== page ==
Grimwade D, Walker H, Oliver F, Wheatley K, Harrison C, Harrison G, Rees J, Hann I, Stevens R, Burnett A, Goldstone A on behalf of the Medical Research Council Adult and Children's Leukaemia Working Parties . The importance of diagnostic cytogenetics on outcome in AML: analysis of 1612 patients entered into the MRC AML10 Trial Blood 1998 92: 2322–2333
Leith PC, Kopecky KJ, Godwin J, McConnel T, Slovak ML, Chen I M, Head DR, Appelbaum F, Willman CL . Acute myeloid leukemia in the elderly: assessment of multidrug resistance (MDR1) and cytogenetics distinguishes biologic subgroups with remarkably distinct responses to standard chemotherapy. A Southwest Oncology Group Study Blood 1997 89: 3323–3329
Dohner H, Fisher K, Del Valle F, Hartmann F, Pralle H, Fisher JT, Gunzer U, Pezzuto A, Weber W, Grimminger W, Preiss J, Haas R, Schlenk R . Stratification of postremission therapy in adult acute myeloid leukemia according to the karyotype. First result of the AML HD93 multicenter treatment trial Blood 1997 90 (Suppl. 1): 2598 (Abstr.)
Preisler H, Davis RB, Kirshner J, Dupre E, Richards F, Hoagland HC, Kopel S, Levy RN, Carey R, Schulman P, Gottlieb AJ, McIntre OR and the Cancer and Leukemia Group B . Comparison of three remission induction regimens and two postinduction strategies for the treatment of acute nonlymphocytic leukemia: a Cancer and Leukemia Group B study Blood 1987 69: 1441–1449
Berman E . Chemotherapy in acute myeloid leukemia: high dose, higher expectations? J Clin Oncol 1995 13: 1–4
Weick JW, Kopecky KJ, Appelbaum FR, Head DR, Kingsbury LL, Balcerzak SP, Bickers JN, Hynes HE, Welborn JL, Simon SR, Grever M . A randomized investigation of high-dose versus standard-dose cytosine arabinoside with daunorubicin in patients with previously untreated acute myeloid leukemia: a Southwest Oncology Group study Blood 1996 88: 2841–2851
Bennet JM, Catovsky DM, Daniel MT . Proposals for the classification of acute leukaemias Br J Haematol 1977 33: 451–458
Mitelman F . ISCN. An international system for human cytogenetic nomenclature Karger: Basel 1995
Testoni N, Borsaru G, Martinelli G, Carboni C, Ottaviani E, Pelliconi S, Ricci P, Pastano R, Visani G, Zaccari A, Tura S . 3q21 and 3q26 cytogenetic abnormalities in acute myeloblastic leukemia: biological and clinical features Haematologica 1999 84: 690–694
Kaplan EL, Meier P . Non-parametric estimation from incomplete observation J Am Stat Assoc 1958 53: 457–481
Peto R, Pike MC, Armitage ME Breslow NE, Cox DR, Howard SW, Mantel N, McPherson K, Peto J, Smith PG . Design and analysis of randomized clinical trials requiring prolonged observation of each patient. Part II. Analysis and examples Br J Cancer 1977 35: 1–39
Ferrant A, Doyen C, Delannoy A, Straetmans N, Martiat P, Mineur P, Bosly A, Van Den Berghe H, Michaux JL . Karyotype in acute myeloblastic leukemia: prognostic significance in a prospective study assessing bone marrow transplantation in first remission Bone Marrow Transplant 1995 15: 685–690
Ferrant A, Labopin M, Frassoni F, Prentice HG, Cahn JY, Blaise D, Reiffers J, Visani G, Sanz MA, Boogaerts MA, Lowenberg B, Gorin NC . Karyotype in acute myeloblastic leukemia: prognostic significance for bone marrow transplantation in first remission: a European Group for Blood and Marrow Transplantation Study Blood 1997 90: 2931–2938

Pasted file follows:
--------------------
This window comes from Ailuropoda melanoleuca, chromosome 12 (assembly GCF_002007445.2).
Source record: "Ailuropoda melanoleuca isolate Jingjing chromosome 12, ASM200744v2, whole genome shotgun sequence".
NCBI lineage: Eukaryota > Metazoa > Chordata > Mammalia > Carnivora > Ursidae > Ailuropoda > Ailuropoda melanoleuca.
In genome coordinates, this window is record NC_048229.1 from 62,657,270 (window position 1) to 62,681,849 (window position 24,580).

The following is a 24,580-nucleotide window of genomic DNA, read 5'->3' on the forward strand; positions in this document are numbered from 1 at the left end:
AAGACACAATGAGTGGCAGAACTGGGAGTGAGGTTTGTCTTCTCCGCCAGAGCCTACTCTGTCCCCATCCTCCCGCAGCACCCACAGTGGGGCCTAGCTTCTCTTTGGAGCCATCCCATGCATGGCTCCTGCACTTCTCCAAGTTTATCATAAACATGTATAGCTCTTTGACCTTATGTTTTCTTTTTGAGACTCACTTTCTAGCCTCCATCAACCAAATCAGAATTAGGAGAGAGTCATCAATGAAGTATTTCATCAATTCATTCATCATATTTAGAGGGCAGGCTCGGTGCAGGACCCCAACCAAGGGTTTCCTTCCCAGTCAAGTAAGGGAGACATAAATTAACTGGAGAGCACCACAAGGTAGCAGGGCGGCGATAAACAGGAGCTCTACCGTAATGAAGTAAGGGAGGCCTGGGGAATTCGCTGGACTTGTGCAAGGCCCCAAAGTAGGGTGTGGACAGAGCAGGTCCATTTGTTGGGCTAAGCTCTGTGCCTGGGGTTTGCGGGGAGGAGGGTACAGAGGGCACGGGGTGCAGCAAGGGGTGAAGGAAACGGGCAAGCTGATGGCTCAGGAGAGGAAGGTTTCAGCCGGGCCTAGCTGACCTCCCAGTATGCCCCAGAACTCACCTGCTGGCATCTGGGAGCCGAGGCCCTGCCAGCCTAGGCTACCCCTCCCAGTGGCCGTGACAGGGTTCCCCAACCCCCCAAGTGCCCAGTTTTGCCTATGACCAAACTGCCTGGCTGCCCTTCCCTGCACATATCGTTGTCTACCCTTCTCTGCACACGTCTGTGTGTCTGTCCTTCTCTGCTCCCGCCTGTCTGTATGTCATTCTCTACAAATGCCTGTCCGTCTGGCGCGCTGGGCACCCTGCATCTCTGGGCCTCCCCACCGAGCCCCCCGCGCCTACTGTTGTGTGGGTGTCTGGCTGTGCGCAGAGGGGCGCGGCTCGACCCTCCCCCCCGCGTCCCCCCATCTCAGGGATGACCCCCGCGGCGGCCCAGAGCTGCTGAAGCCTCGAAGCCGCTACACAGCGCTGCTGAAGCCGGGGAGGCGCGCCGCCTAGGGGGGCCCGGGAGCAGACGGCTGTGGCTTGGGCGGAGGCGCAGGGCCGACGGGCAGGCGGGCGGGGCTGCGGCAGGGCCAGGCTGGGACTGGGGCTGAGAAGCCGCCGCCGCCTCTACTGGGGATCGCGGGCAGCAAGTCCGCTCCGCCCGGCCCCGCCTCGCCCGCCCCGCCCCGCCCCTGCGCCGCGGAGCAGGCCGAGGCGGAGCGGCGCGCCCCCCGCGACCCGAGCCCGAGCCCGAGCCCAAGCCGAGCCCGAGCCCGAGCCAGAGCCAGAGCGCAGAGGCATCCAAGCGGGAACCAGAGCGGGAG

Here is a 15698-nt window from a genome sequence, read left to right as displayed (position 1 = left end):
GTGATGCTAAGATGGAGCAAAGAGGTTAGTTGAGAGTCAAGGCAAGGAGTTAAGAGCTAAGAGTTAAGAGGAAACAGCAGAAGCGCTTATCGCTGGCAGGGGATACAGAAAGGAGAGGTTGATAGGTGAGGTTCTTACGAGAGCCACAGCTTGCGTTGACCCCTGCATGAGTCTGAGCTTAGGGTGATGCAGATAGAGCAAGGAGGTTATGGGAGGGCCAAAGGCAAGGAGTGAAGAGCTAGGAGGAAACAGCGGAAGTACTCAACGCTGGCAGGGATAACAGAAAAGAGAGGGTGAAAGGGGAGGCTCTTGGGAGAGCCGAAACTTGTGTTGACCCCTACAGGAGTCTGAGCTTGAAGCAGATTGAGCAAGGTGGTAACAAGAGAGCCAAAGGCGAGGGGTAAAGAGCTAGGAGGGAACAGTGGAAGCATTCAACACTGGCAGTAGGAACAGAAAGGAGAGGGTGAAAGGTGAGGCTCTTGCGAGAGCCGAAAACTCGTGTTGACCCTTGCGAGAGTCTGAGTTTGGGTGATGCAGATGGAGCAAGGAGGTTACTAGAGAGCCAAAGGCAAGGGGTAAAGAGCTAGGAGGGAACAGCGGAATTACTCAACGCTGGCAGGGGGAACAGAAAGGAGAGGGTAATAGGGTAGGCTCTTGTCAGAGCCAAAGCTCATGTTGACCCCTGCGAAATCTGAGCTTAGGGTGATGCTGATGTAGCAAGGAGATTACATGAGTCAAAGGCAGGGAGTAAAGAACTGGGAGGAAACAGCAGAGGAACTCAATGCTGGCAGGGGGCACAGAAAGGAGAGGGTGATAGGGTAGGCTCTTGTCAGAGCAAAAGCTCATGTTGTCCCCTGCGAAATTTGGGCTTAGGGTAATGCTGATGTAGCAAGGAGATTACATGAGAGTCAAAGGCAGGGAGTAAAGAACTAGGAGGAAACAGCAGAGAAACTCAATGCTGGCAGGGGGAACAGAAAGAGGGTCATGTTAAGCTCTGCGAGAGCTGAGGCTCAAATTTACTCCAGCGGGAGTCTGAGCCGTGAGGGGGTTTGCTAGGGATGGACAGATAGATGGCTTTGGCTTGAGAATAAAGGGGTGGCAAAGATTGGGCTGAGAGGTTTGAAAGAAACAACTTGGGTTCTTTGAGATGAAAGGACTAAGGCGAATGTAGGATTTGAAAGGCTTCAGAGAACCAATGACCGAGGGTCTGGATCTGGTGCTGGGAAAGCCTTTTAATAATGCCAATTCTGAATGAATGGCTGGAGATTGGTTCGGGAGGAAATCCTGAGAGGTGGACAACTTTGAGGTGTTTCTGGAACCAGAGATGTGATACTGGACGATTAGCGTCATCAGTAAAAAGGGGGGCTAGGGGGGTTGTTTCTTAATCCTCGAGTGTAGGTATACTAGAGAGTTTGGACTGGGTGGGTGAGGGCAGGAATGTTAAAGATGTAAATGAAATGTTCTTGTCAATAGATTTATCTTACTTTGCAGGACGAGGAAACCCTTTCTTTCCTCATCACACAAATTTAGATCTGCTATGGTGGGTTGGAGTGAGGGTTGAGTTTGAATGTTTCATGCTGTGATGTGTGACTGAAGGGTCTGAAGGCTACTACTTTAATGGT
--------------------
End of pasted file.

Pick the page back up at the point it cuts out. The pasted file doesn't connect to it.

Wheatley K, Burnett AK, Goldstone AH, Gray RG, Hann IM, Harrison IM, Harrison CJ, Rees JK, Stevens RF, Walker H . A simple, robust, validated and higly predictive index for the determination of risk-directed therapy in acute myeloid leukaemia derived from the MRC AML 10 trial Br J Haematol 1999 107: 69–79
Vogler WR, Velez-Garcia E, Weiner RS, Flaum MA, Bartolucci A A, Omura GA, Gerber MC, Banks PLC . A phase III trial comparing idarubicin and daunorubicin with cytarabine in acute myelogenous leukemia: a Southeastern Cancer Group Study J Clin Oncol 1992 10: 1103–1111
Rowe JM, Andersen JW, Mazza JJ, Bennet JM, Paietta E, Hayes FA, Oette D, Cassileth PA, Stadtmauer EA, Wiernick PH . A randomized placebo-controlled phase III study of granulocyte–macrophage colony stimulating-factor in adult patients (>55 years of age) with acute myelogenous leukemia: a study of the Eastern Oncology Cooperative Group (E1490) Blood 1995 86: 457–462
Lowenberg B, Suciu S, Archimbaud E, Haak H, Stryckmans P, de Cataldo R, Dekker AW, Bernema ZN, Thyss A, Van der Lelie J, Sonnevald P, Visani G, Fillet G, Hayat M, Hagemeijer A, Solbu G, Zittoun R . Mitoxantrone versus daunorubicin in induction-consolidation chemotherapy. The value of low-dose cytarabine for maintenance of remission, and an assessment of prognostic factors in acute myeloid leukemia in the elderly: a final report of the Leukemia Cooperative Group of the European Organization for the research and treatment of cancer and the Dutch–Belgian Hemato–Oncology Cooperative Hovon Group Randomized Phase III Study AML-9 J Clin Oncol 1998 16: 872–881
Willman CL . Immunophenotyping and cytogenetics in older adults with acute myeloid leukemia: significance of expression of multidrug resistance gene-1 (MDR1) Leukemia 1996 10 (Suppl. 1): S33–S35
Schiller G, Gajewski J, Territo M, Nimer S, Lee M, Belin T, Champlin R . Long-term outcome of high-dose cytarabine-based consolidation chemotherapy for adults with acute myelogenous leukemia Blood 1992 80: 2977–2982
Mayer RJ, Davis RB, Schiffer CA, Berg DT, Powell BL, Schulman P, Omura GA, Moore JO, McIntyre OR, Frei E . Intensive postremission chemotherapy in adults with acute myeloid leukemia. Cancer and Leukemia Group B N Engl J Med 1994 331: 896–903
Bloomfield CD, Lawrence D, Byrd JC, Carroll A, Pettenati MJ, Tantravahi R, Patil SR, Davey FR, Berg DT, Schiffer CA, Arthur DC, Mayer RJ . Frequency of prolonged remission duration after high-dose cytarabine intensification in acute myeloid leukemia varies by cytogenetic subtype Cancer Res 1998 58: 4173–4179
Byrd JC, Dodge RK, Carroll A, Baer MR, Edwards C, Stamberg J, Qumsiyeh M, Moore JO, Mayer RJ, Davey F, Schiffer CA, Bloomfield CD . Patients with t(8;21)(q22;q22) and acute myeloid leukemia have superior failure-free and overall survival when repetitive cycles of high-dose cytarabine are administered J Clin Oncol 1999 17: 3767–3775
This work was supported in part by MURST ex 40% (S Tura) and FONDI ex 60% (S Tura).
About this article
Case Reports in Hematology (2019)
Expert Review of Hematology (2018)
Relapse and survival after transplantation for complex karyotype acute myeloid leukemia: A report from the Acute Leukemia Working Party of the European Society for Blood and Marrow Transplantation and the University of Texas MD Anderson Cancer Center
Seminars in Hematology (2015)